Agronomy and Horticulture Department



James C. Schnable

Date of this Version



Journal of Experimental Botany, Vol. 67, No. 11 pp. 3237–3249, 2016 doi:10.1093/jxb/erw135


© The Author 2016. Published by Oxford University Press on behalf of the Society for Experimental Biology. This is an Open Access article distributed under the terms of the Creative Commons Attribution License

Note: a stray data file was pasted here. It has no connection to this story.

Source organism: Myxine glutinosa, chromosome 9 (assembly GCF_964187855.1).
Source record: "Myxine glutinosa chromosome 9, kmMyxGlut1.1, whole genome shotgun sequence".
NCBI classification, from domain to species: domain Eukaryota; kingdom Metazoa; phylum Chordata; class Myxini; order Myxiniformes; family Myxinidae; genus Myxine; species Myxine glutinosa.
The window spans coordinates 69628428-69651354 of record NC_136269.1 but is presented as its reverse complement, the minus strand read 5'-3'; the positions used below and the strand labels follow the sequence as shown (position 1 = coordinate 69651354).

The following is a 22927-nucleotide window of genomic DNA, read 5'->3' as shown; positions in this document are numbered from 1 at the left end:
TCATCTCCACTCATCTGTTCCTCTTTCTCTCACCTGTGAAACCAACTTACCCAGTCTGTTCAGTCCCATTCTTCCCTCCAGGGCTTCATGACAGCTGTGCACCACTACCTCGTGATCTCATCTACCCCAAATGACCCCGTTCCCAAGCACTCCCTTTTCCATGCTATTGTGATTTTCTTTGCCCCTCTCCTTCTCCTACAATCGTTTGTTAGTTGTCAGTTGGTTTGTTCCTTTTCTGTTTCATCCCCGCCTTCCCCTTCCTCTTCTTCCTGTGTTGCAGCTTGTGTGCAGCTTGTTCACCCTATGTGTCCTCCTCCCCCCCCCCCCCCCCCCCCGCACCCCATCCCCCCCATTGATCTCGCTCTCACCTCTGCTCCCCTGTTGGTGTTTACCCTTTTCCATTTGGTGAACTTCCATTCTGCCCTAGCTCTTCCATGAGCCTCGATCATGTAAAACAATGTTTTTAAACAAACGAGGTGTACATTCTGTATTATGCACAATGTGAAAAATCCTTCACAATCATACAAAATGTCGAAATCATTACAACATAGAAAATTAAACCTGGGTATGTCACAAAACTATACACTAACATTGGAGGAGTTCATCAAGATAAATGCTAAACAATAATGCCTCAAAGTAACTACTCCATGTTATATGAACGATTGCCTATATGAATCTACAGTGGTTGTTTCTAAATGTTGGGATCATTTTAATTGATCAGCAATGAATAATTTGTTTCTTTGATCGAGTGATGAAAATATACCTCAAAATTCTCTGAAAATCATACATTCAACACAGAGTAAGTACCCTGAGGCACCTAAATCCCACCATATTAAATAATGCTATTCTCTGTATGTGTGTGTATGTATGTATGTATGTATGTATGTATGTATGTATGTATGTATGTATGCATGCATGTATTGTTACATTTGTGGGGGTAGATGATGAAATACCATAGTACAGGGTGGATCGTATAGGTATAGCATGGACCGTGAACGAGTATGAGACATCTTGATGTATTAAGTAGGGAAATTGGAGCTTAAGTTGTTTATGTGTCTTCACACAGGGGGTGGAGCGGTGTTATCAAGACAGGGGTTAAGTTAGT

Foxtail millet (Setaria italica (L.) P. Beauv), which belongs to the Panicoideae tribe of the Poaceae, is an important grain crop widely grown in Northern China and India. It is currently developing into a novel model species for functional genomics of the Panicoideae as a result of its fully available reference genome sequence, small diploid genome (2n=18, ~510 Mb), short life cycle, small stature and prolific seed production. Argonaute 1 (AGO1), belonging to the argonaute (AGO) protein family, recruits small RNAs and regulates plant growth and development. Here, we characterized an AGO1 mutant (siago1b) in foxtail millet, which was induced by ethyl methanesulfonate treatment. The mutant exhibited pleiotropic developmental defects, including dwarfing stem, narrow and rolled leaves, smaller panicles and lower rates of seed setting. Map-based cloning analysis demonstrated that these phenotypic variations were attributed to a C–A transversion, and a 7-bp deletion in the C-terminus of the SiAGO1b gene in siago1b. Yeast two-hybrid assays and BiFC experiments revealed that the mutated region was an essential functional motif for the interaction between SiAGO1b and SiHYL1. Furthermore, 1598 differentially expressed genes were detected via RNAseq- based comparison of SiAGO1b and wild-type plants, which revealed that SiAGO1b mutation influenced multiple biological processes, including energy metabolism, cell growth, programmed death and abiotic stress responses in foxtail millet. This study may provide a better understanding of the mechanisms by which SiAGO1b regulates the growth and development of crops.